A sophomore at Cal, Marwat moved from Yemen to America when she was five. Her family lived in various places—New York City, North Carolina, San Francisco—before settling in Oakland.
From an early age, her mother instilled in Marwat the importance of education. “In Yemen, my mother earned a business and administration degree. She applied to a visa raffle that only educated women could apply to,” Marwat says. “She won visas for us. My aunts applied and didn’t get in. The reason we won was my mom’s education. That shaped how we came to America. We wanted to take advantage of the education system here.”
Marwat has done just that. A diligent student, she remembers a teacher telling her to enjoy her high school years. “I loved the idea of enjoying, but education was my goal,” says Marwat. “I was sacrificing fun now, for the future. I appreciate my mom for teaching me that message from the start.”
Because of her hard work, Marwat is now studying public health at Cal. She also volunteers with Helix, a student group that seeks to increase diversity in healthcare, as program director for the network team. “I am currently undecided if I want to work in a hospital as a physician and serve patients with the best care without regarding their insurance status, citizenship, or socioeconomic status, or if I want to create polices that can ensure health resources are dispersed in areas that are most needed,” she says.
The social justice component of medicine is important to Marwat. “As a kid, I was always a fan of Malcolm X. One thing we take advantage of is the right to live a healthy life. I read about how the Black Panthers started their own clinics in Oakland. I learned how a community takes initiative. You don’t need a leader, that’s what community organizing is,” says Marwat. “I like to identify as an advocate because I aspire to go back to my local community, Oakland, or my home country, Yemen, to provide the best care that one can receive. I like to advocate for those who are in need.”
Outside of her studies, Marwat is finding time to enjoy being a college student. During her freshman year, she went to the movies for the first time in her life, and this summer she went on her first camping trip. “I’m realizing how fun it is to hang out with friends…I never did that in high school,” she says. “I realized how much I missed out on, but it was also nice to experience these things for the first time with my really close friends.”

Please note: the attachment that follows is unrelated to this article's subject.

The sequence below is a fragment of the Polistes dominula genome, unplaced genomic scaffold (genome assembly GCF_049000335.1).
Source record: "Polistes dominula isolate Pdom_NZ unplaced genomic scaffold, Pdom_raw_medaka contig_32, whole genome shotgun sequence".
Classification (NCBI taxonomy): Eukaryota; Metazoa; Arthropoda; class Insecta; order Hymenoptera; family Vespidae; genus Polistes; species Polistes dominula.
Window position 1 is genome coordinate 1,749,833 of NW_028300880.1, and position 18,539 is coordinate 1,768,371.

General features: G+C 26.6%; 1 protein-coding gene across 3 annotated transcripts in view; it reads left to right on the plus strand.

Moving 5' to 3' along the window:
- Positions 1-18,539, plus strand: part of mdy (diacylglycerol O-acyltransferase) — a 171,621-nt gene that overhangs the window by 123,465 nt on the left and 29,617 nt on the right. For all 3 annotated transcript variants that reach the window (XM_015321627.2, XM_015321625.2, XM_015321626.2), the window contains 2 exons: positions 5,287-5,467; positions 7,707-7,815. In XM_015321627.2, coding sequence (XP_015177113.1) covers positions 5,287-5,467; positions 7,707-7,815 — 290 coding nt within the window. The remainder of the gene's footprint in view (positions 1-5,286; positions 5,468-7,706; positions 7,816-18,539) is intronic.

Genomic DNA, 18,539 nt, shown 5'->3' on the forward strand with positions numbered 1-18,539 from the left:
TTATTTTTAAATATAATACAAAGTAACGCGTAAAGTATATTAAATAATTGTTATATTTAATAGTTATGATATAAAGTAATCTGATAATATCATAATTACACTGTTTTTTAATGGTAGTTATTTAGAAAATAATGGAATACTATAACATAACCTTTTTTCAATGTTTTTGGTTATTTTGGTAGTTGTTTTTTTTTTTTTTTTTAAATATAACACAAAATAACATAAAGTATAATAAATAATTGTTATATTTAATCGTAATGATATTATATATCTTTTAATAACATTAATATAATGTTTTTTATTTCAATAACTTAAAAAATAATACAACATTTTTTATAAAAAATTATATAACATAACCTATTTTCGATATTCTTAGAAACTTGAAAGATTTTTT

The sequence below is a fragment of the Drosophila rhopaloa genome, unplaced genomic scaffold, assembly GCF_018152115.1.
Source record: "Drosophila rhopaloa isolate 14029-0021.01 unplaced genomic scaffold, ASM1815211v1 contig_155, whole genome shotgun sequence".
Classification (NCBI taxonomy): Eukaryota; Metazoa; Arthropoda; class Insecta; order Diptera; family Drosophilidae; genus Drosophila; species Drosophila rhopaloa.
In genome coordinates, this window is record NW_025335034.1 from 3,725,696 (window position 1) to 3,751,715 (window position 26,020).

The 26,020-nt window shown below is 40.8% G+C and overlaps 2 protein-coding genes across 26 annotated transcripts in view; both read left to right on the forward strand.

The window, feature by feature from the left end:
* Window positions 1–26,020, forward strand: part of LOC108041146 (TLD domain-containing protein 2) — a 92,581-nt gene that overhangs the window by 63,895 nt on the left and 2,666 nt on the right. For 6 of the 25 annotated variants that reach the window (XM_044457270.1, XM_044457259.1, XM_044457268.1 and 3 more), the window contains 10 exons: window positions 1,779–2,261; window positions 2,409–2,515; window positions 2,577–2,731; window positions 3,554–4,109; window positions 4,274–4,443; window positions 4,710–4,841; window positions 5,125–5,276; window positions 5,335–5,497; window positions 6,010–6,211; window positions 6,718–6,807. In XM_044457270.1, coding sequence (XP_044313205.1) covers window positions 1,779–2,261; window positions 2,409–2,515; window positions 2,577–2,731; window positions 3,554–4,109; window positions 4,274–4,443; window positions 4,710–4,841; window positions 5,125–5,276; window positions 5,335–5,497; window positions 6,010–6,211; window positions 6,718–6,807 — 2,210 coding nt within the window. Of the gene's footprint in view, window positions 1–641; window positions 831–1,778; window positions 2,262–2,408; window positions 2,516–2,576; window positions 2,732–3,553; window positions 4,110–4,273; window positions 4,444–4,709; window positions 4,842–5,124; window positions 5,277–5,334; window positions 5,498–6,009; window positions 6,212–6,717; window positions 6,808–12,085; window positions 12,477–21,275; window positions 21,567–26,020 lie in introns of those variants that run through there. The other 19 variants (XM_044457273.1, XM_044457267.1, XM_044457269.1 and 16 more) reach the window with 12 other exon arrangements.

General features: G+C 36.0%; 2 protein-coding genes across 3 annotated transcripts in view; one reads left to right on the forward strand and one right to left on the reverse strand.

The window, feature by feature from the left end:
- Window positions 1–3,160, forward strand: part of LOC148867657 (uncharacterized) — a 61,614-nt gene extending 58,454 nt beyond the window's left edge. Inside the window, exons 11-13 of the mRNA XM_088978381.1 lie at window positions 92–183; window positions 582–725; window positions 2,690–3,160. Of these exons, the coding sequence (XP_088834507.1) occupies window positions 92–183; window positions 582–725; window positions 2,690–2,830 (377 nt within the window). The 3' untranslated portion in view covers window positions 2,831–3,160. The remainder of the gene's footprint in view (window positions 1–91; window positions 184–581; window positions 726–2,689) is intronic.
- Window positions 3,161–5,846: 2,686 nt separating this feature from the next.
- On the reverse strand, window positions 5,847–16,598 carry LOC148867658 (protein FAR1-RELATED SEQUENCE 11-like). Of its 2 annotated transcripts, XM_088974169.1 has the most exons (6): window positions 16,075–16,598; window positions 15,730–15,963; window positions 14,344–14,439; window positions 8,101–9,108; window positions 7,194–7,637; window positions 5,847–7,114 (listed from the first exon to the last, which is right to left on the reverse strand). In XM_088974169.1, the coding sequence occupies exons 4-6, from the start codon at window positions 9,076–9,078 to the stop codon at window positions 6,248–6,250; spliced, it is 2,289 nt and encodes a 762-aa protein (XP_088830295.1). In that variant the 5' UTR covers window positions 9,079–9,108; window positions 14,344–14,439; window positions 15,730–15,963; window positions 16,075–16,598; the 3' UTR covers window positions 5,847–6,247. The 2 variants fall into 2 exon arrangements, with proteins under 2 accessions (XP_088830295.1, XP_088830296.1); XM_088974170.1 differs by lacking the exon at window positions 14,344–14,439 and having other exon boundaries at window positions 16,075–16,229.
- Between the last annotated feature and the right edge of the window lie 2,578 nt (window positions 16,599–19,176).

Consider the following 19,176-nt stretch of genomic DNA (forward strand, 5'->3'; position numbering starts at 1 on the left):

A participant in the CAP Bay Area program, Marwat works on finding balance with her CAP College Coach, Mr. Rose. “I remember Mr. Rose and I were talking about what my focus should be for that following week,” says Marwat. “I realized that if I was the one writing all the things I needed to do, I would get overwhelmed and already start to doubt my capability. Mr. Rose, however, helped me work through the times that I had and prioritize the things I needed to keep in mind when accomplishing something. By the time the week we planned was over, I felt I had accomplished everything with very little stress.”
“I’ve had different mentors, but Mr. Rose is unique in saying ‘what do you want to do?’ Other mentors said, ‘Oh you should do this.’ He pushed for my own thoughts by questioning me. He showed me I can pave my own road, instead of saying ‘this is what you should do.’”
“I’m always thinking about the future—CAP wants you to be prepared as much as possible. They’re giving you what you need at the moment, but also building a foundation of what you need for the future,” says Marwat. “CAP taught me to believe in my capability and to not feel that resources are out of my reach. I learned that it is very possible to get A’s and B’s in college, especially in Berkeley, as long as I put in my 110%. As long as I get organized with my schedule and downtime, then things can be very much accomplished.”